30 Jun 2008

I can't help it, I love buying books about martial arts and especially Ju-Jitsu and BJJ books. I don't even read most of them, but I have to buy them.
But there are some that are worth mentioning, so here are my views on a couple, starting off with traditional jujitsu.

Ju-Jitsu, Eddie Ferrie, 1990

In the old days..I say old, I mean pre-UFC and the Gracies... jujitsu pretty much meant one thing - a syllabus-based system of self defence techniques culled from karate, judo and aikido with a few references to more ancient techniques and habits. BJJ has changed this and today, jujitsu could refer to quite a large range of styles. But let's stick with the jujitsu that we know and love and the one to which my JJ club mostly adheres to.

If you wanted to learn about this art in print form back in the oldie days, then Ferrie's book is the main guide to the background, history and modern day status of the art. It introduces all the aspects that typically the syllabus covers, from basic blocks, strikes and kicks to throws, locks, pressure points and weapons. It even has a section on gun defences! In general, the tone is light and easy without being burdoned by too much technicality. On the chapter of ground techniques, Ferrie wisely advises: "always keep the testicles protected...this is perhaps the most vulnerable part of the male anatomy"..quite.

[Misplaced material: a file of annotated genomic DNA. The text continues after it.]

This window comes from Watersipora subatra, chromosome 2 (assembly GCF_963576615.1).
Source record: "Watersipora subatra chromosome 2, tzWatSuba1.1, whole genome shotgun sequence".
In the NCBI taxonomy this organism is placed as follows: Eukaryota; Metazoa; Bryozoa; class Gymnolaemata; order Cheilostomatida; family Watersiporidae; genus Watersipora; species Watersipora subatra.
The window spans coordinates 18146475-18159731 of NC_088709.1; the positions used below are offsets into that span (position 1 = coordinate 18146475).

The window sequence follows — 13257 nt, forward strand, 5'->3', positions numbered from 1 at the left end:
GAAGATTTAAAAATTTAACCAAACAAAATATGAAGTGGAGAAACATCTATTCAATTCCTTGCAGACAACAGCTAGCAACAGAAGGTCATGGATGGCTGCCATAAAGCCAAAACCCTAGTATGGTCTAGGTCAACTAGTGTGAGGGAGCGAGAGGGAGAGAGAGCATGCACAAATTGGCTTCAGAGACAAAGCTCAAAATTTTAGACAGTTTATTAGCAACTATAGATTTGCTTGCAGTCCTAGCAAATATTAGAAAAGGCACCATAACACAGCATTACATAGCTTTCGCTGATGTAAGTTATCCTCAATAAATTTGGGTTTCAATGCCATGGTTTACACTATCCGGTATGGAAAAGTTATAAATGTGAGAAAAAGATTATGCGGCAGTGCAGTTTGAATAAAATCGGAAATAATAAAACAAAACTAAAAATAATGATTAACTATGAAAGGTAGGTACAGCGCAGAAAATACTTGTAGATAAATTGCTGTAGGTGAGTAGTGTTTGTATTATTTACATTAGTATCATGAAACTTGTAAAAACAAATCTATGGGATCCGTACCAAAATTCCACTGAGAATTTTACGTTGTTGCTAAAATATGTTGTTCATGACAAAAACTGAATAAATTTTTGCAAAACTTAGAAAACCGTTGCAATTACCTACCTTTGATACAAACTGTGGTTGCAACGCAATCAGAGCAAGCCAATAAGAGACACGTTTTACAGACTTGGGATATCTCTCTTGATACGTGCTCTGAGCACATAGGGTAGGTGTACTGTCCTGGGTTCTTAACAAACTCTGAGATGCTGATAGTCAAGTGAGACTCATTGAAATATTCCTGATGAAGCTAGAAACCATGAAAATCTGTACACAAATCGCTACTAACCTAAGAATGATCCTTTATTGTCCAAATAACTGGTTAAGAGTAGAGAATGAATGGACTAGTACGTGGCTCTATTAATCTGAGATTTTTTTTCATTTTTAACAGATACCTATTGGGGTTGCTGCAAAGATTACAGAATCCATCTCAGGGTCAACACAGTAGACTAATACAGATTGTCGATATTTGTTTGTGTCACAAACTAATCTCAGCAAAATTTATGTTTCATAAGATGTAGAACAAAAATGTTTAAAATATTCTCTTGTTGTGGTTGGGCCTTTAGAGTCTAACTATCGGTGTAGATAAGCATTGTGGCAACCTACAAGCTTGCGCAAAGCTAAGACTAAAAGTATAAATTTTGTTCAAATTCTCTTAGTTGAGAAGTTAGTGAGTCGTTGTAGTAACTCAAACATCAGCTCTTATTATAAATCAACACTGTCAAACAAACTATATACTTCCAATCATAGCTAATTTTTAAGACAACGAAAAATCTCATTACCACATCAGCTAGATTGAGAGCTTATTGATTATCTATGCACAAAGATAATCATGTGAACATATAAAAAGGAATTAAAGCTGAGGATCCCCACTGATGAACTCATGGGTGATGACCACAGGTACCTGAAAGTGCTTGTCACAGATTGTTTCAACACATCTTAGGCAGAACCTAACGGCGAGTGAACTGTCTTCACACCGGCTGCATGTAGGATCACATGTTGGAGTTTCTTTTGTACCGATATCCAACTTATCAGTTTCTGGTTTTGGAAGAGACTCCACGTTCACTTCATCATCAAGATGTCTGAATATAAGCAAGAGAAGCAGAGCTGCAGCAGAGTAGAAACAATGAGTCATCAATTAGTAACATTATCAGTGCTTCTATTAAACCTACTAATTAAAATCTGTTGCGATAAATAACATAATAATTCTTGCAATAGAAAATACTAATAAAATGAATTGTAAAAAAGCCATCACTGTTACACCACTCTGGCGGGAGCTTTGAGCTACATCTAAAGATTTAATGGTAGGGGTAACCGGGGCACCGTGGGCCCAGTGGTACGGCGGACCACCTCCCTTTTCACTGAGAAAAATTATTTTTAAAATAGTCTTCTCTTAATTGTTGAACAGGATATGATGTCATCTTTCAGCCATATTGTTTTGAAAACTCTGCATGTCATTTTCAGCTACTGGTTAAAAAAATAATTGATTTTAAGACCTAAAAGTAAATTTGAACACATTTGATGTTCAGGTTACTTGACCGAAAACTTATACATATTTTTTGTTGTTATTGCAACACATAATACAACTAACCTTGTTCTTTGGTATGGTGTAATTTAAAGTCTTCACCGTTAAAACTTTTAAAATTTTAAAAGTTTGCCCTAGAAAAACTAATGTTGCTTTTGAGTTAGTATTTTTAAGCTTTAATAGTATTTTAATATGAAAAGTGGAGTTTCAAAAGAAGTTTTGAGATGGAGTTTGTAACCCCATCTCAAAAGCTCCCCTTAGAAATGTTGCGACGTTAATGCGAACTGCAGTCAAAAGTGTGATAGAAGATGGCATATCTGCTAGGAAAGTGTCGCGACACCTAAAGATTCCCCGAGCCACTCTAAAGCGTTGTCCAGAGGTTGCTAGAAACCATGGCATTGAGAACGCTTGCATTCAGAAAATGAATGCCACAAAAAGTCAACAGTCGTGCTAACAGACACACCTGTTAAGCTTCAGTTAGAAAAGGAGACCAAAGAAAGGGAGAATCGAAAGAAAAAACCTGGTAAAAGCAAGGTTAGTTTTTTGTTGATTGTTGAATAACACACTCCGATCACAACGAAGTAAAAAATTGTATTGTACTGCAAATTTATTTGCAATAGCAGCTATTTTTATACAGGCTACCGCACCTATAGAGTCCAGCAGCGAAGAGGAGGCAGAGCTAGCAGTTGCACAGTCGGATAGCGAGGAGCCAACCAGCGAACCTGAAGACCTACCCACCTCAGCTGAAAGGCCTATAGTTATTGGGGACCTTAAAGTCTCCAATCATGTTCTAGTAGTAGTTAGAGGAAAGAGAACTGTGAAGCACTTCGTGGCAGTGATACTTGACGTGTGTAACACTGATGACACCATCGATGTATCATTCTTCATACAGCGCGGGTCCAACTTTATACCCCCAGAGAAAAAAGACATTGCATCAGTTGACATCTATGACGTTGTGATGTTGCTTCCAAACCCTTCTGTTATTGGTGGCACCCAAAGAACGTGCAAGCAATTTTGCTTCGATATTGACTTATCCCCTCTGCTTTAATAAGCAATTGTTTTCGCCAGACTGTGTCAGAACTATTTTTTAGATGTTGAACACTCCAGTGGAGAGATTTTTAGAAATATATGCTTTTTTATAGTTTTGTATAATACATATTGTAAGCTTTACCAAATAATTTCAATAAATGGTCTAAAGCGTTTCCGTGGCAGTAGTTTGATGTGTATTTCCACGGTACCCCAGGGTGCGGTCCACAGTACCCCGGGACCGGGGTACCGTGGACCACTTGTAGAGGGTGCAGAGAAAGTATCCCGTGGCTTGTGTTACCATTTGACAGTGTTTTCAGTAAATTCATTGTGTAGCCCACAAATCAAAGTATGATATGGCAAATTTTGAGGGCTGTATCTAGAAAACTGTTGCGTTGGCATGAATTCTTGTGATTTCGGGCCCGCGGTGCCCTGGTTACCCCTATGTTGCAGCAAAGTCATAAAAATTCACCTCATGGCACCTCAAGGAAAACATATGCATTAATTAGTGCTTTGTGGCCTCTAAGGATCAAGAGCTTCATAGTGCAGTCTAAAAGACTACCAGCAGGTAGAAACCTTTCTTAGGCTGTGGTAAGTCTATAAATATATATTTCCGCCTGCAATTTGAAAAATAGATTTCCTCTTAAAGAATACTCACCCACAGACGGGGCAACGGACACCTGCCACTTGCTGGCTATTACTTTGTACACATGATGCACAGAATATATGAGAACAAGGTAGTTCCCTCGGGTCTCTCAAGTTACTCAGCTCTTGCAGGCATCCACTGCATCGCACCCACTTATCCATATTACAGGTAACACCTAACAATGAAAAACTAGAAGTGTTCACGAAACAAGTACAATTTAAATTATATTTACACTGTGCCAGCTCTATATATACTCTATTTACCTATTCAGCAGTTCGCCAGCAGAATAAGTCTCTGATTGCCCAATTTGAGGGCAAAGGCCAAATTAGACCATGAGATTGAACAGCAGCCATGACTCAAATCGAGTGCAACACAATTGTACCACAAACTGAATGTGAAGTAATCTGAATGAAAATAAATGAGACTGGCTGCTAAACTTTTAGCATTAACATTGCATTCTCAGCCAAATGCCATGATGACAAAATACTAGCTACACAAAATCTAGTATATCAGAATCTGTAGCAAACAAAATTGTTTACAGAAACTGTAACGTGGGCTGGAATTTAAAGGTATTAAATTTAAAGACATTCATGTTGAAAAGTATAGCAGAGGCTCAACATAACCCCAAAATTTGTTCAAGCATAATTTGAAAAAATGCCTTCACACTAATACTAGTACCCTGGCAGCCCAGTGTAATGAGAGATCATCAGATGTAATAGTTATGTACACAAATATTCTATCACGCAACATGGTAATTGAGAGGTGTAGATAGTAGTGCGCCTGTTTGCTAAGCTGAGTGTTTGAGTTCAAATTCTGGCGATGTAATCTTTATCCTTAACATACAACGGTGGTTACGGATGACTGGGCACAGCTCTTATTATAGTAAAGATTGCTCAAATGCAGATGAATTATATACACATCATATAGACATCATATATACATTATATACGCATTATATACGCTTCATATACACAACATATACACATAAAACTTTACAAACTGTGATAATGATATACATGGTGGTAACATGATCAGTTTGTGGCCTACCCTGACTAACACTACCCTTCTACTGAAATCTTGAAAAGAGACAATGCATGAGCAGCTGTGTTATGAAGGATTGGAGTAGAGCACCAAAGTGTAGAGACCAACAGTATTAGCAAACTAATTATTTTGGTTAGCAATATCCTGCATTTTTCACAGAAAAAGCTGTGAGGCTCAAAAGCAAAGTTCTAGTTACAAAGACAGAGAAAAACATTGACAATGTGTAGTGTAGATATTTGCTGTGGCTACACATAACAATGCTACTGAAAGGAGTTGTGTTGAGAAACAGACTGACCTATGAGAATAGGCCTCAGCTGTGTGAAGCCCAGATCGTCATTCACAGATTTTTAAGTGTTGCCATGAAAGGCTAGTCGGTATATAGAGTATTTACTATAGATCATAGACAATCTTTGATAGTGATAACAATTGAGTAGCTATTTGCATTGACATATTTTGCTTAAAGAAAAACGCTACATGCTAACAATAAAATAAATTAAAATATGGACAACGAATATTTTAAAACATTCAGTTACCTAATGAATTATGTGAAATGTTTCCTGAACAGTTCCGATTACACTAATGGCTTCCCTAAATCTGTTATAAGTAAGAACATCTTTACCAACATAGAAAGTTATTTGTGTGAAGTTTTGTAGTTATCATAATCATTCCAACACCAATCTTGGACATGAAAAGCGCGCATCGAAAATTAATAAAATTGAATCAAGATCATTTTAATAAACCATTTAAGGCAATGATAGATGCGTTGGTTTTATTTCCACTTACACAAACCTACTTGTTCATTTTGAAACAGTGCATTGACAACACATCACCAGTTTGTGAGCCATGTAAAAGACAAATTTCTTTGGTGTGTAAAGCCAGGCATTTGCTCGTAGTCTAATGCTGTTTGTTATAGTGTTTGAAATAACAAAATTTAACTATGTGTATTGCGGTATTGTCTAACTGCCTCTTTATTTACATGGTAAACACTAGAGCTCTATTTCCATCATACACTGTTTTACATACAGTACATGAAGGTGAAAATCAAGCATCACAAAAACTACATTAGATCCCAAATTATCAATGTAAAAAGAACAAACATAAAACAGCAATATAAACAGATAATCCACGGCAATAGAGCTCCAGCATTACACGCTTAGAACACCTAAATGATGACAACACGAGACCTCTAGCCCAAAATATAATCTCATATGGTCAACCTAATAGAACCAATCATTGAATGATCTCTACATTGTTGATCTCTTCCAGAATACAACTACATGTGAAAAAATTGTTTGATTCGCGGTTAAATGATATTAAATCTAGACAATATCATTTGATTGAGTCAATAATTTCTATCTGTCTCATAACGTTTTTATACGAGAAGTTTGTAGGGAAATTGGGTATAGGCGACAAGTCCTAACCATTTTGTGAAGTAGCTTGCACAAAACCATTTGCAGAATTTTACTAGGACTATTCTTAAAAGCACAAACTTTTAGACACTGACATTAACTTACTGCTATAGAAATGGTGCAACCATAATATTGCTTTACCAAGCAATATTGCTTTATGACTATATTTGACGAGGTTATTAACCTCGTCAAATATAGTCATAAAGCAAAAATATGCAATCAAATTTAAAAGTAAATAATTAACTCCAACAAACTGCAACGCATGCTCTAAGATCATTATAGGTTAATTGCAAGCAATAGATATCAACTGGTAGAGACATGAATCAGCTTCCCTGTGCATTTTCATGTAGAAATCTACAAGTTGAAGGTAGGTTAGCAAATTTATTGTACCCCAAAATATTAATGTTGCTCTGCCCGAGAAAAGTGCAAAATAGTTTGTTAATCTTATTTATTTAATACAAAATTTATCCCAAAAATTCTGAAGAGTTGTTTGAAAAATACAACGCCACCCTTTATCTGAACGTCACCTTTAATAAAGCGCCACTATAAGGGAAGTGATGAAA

Jiu-Jitsu, The Official WJJF TrainingManual, Robert Clark, 1991

So you've learned the history and liked what you saw in the Ferrie book. Back in the old days, you could learn all the syllabus techniques, step by step from the Robert Clark books. There was even a correspondence course one could follow with a black belt available by post to those who completed the course. Much has been muttered in JJ circles about this, and many other aspects surrounding the man Clark,but let's stick to the facts.

Robert Clark was one of the founding leaders of the style of JJ that most of us practice today and without his endeavours, arguably may not have been the success it is today. So we owe him some respect.